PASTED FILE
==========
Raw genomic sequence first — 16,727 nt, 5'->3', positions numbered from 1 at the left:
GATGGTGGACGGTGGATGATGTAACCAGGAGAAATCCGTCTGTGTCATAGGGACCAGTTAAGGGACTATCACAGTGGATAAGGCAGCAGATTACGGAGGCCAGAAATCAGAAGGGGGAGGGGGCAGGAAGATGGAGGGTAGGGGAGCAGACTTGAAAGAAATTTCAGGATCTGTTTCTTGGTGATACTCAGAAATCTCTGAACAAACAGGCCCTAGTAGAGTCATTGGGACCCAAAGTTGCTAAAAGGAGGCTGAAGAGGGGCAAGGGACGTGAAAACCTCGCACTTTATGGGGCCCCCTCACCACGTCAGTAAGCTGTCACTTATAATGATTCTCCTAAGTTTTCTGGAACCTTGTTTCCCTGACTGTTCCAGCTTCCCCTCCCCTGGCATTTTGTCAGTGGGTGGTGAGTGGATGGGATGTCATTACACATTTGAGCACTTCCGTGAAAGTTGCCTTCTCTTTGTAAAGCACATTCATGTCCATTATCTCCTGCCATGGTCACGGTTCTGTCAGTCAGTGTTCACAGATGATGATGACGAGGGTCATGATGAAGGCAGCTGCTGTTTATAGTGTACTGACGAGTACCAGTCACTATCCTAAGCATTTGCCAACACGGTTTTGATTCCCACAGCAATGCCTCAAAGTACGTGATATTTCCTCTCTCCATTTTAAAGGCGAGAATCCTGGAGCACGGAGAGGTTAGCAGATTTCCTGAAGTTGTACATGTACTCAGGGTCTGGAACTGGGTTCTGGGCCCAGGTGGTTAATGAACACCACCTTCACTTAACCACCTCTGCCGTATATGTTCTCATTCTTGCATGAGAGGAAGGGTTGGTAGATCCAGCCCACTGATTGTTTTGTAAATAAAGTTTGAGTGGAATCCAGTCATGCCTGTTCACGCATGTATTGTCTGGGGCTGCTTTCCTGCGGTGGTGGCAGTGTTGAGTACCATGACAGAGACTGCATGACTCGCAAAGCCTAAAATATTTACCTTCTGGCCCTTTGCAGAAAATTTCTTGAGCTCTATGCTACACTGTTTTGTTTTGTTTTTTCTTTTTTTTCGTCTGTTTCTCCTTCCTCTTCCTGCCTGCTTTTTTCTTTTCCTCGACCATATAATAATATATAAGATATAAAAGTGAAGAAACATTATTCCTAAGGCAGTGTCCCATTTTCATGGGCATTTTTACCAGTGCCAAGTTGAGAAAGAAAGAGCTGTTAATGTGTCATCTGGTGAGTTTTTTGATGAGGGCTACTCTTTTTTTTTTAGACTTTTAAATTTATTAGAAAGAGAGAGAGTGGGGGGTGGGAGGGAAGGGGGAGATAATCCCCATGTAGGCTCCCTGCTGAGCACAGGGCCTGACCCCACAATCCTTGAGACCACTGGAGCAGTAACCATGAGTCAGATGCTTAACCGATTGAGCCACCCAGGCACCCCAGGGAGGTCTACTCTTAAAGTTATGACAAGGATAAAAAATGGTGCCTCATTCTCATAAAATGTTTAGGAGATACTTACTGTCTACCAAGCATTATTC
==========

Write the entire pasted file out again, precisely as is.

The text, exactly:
Raw genomic sequence first — 16,727 nt, 5'->3', positions numbered from 1 at the left:
GATGGTGGACGGTGGATGATGTAACCAGGAGAAATCCGTCTGTGTCATAGGGACCAGTTAAGGGACTATCACAGTGGATAAGGCAGCAGATTACGGAGGCCAGAAATCAGAAGGGGGAGGGGGCAGGAAGATGGAGGGTAGGGGAGCAGACTTGAAAGAAATTTCAGGATCTGTTTCTTGGTGATACTCAGAAATCTCTGAACAAACAGGCCCTAGTAGAGTCATTGGGACCCAAAGTTGCTAAAAGGAGGCTGAAGAGGGGCAAGGGACGTGAAAACCTCGCACTTTATGGGGCCCCCTCACCACGTCAGTAAGCTGTCACTTATAATGATTCTCCTAAGTTTTCTGGAACCTTGTTTCCCTGACTGTTCCAGCTTCCCCTCCCCTGGCATTTTGTCAGTGGGTGGTGAGTGGATGGGATGTCATTACACATTTGAGCACTTCCGTGAAAGTTGCCTTCTCTTTGTAAAGCACATTCATGTCCATTATCTCCTGCCATGGTCACGGTTCTGTCAGTCAGTGTTCACAGATGATGATGACGAGGGTCATGATGAAGGCAGCTGCTGTTTATAGTGTACTGACGAGTACCAGTCACTATCCTAAGCATTTGCCAACACGGTTTTGATTCCCACAGCAATGCCTCAAAGTACGTGATATTTCCTCTCTCCATTTTAAAGGCGAGAATCCTGGAGCACGGAGAGGTTAGCAGATTTCCTGAAGTTGTACATGTACTCAGGGTCTGGAACTGGGTTCTGGGCCCAGGTGGTTAATGAACACCACCTTCACTTAACCACCTCTGCCGTATATGTTCTCATTCTTGCATGAGAGGAAGGGTTGGTAGATCCAGCCCACTGATTGTTTTGTAAATAAAGTTTGAGTGGAATCCAGTCATGCCTGTTCACGCATGTATTGTCTGGGGCTGCTTTCCTGCGGTGGTGGCAGTGTTGAGTACCATGACAGAGACTGCATGACTCGCAAAGCCTAAAATATTTACCTTCTGGCCCTTTGCAGAAAATTTCTTGAGCTCTATGCTACACTGTTTTGTTTTGTTTTTTCTTTTTTTTCGTCTGTTTCTCCTTCCTCTTCCTGCCTGCTTTTTTCTTTTCCTCGACCATATAATAATATATAAGATATAAAAGTGAAGAAACATTATTCCTAAGGCAGTGTCCCATTTTCATGGGCATTTTTACCAGTGCCAAGTTGAGAAAGAAAGAGCTGTTAATGTGTCATCTGGTGAGTTTTTTGATGAGGGCTACTCTTTTTTTTTTAGACTTTTAAATTTATTAGAAAGAGAGAGAGTGGGGGGTGGGAGGGAAGGGGGAGATAATCCCCATGTAGGCTCCCTGCTGAGCACAGGGCCTGACCCCACAATCCTTGAGACCACTGGAGCAGTAACCATGAGTCAGATGCTTAACCGATTGAGCCACCCAGGCACCCCAGGGAGGTCTACTCTTAAAGTTATGACAAGGATAAAAAATGGTGCCTCATTCTCATAAAATGTTTAGGAGATACTTACTGTCTACCAAGCATTATTC